to Kick Off 5-College Conference on Globalization
Excerpted from a Five Colleges,
Inc. press release.
screenings of a critically acclaimed film and
a video conference with scholars a hemisphere away are among
the highlights of a conference sponsored by the Five Colleges
African Studies Council and African Scholars Program.
"Bamako: Globalization on Trial,” will
take place on three area campuses from February 28 through March
1. The conference will begin on Thursday, Feb. 28, with a
screening of the politically powerful film Bamako at
7:30 p.m. in the Neilson Browsing Room. A panel of area African
Studies faculty will discuss issues raised in the film
with the audience. The film will be
shown on Friday, Feb. 29, at Westfield State College and
at the University of Massachusetts, Amherst. The conference
will continue on Saturday, March 1, with a series of events
Directed by Abderrahmane Sissako,
the film Bamako flows between fantasy and reality
as a group of townspeople put on trial the IMF and World
Bank in a dusty courtyard in the Mali’s capital city,
Bamako. Robed magistrates hear impassioned testimony about
the burden of debt servicing, the loss of control over natural
resources and infrastructure and the rise of political corruption
that accompanied the loans that have flowed into Africa under
the auspices of international aid.
The film has proven to be a
darling of the critics, with the San Francisco Chronicle writing, “Trial
movies can be painful, but Bamako is a powerful
polemic leavened with moments of beauty and humor,” and
the Los Angeles Times noting, “Bamako is
an attack on globalization that is endlessly cogent, confrontational
-- and, best of all, as captivating as it is illuminating.”
Bamako (115 mins.,
not rated) is in French and Bambara with English subtitles.
As with its namesake film, the
"Bamako" conference will explore the impact of the International
Monetary Fund, the World Bank and other aspects of globalization
on African countries. While some may applaud the billions
of dollars in international aid that has flowed into Africa
over recent decades, others point out that it has resulted
in crushing debt for developing nations, with little if any
improvements to show for it.
Bamako will be shown
p.m. on Friday, Feb. 29, at
Westfield State College’s
Scanlon Banquet Hall, where it will be introduced by Nicole
Lee, executive director of TransAfrica Forum, the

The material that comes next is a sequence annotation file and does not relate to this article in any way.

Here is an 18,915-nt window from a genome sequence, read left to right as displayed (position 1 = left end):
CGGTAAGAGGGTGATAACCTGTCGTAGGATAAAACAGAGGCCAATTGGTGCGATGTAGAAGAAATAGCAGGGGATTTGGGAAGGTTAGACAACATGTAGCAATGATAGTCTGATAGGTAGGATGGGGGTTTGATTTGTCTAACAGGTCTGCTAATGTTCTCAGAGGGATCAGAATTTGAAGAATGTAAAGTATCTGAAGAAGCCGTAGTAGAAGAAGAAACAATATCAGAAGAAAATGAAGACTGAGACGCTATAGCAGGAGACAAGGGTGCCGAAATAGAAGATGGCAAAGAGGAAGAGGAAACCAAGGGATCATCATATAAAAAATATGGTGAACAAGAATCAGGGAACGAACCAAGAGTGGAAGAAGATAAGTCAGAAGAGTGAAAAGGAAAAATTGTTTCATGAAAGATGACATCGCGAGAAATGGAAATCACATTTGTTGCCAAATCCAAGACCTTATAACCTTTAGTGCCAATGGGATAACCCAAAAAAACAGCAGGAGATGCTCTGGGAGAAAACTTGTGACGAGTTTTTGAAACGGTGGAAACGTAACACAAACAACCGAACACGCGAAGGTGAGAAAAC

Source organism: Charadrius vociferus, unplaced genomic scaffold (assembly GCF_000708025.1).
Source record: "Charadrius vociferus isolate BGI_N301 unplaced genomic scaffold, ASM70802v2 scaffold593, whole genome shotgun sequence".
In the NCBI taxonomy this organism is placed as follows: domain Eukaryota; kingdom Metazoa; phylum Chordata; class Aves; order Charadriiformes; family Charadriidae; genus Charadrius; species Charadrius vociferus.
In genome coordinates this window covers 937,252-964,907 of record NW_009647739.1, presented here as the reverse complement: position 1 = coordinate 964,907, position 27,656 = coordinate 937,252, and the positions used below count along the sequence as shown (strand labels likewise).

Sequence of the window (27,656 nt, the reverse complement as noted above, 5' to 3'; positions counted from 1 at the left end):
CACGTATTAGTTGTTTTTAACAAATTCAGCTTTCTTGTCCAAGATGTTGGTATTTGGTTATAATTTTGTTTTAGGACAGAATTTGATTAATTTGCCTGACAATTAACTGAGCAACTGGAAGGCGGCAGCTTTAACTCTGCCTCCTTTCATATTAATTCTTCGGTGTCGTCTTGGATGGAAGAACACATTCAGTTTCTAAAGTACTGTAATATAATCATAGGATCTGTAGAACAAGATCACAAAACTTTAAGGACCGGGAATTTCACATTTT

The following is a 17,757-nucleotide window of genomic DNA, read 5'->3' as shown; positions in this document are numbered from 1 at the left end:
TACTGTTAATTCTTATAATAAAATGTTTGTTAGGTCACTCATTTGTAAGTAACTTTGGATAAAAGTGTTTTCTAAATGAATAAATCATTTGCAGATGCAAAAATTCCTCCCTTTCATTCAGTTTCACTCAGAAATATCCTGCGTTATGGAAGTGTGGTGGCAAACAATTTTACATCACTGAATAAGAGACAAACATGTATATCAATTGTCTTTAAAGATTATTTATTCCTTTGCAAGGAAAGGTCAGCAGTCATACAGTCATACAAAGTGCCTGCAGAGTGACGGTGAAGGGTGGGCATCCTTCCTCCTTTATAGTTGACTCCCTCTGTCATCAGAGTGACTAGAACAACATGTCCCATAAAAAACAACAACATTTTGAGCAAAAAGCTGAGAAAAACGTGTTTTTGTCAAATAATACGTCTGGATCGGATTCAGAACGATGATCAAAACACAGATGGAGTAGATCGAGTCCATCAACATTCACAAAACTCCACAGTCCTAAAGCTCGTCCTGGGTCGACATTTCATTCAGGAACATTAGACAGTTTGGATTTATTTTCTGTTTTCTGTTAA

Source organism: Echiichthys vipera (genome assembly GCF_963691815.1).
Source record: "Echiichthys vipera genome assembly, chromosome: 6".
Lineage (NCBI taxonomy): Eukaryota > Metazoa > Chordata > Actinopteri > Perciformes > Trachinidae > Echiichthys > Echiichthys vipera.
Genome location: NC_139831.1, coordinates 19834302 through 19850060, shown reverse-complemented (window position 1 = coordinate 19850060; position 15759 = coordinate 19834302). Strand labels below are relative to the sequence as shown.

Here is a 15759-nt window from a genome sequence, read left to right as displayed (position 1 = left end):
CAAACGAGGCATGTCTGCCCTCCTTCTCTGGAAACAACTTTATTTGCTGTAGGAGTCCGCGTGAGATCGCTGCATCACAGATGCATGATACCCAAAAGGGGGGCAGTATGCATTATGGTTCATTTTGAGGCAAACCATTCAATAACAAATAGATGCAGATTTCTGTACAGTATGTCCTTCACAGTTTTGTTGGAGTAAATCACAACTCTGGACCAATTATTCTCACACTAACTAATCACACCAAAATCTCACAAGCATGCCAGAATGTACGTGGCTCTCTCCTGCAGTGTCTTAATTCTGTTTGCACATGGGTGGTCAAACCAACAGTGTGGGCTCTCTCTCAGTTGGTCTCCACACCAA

largest African American organization focused on social justice
in the African world. At 7:30 Friday evening,
as part of the Massachusetts Multicultural Film Festival,
Bamako will be introduced by Amilcar Shabazz and
It will be shown at Mahar Auditorium, UMass.
Saturday events will be at
Smith College are as follows:
a.m. to noon, Seelye 201: "African Responses."
A live video conference discussion with African scholars
and civil society members based in Dakar, Senegal, including
former Senegalese cabinet minister Aissata Tall, who appears
and Ibrahima Thioub, chair of the Department of History at
Université Cheikh Anta Diop in Dakar.
1 to 3
p.m., Seelye 201: "Connecting
College and Community: Activism and Globalization." Student
presentations and a lively discussion of the issues, followed
by brief presentations by local organizations doing Africa-related
work. Hosted by Nicole Lee.
3 to 5
p.m., Weinstein Auditorium, Wright Hall: Keynote
address by Nicole Lee, executive director of TransAfrica
events are free and open to the public. for
Sponsors include: Smith
College Lecture Committee, African Studies Program and African-American
Studies Department; Amherst College Women’s
and Gender Studies; The Five College African Scholars Program,
African Studies Council and Lecture Fund; the Massachusetts
Multicultural Film Festival; the Mount Holyoke College Purington
Fund and McCulloch Center for Global Initiatives; the UMass
Amherst Graduate School, School of Education, W.E.B. Du Bois
Department of Afro-American Studies and Vice Chancellor for
Student Affairs; the West African Research Center; l’Université Cheikh
Anta Diop; Westfield State College.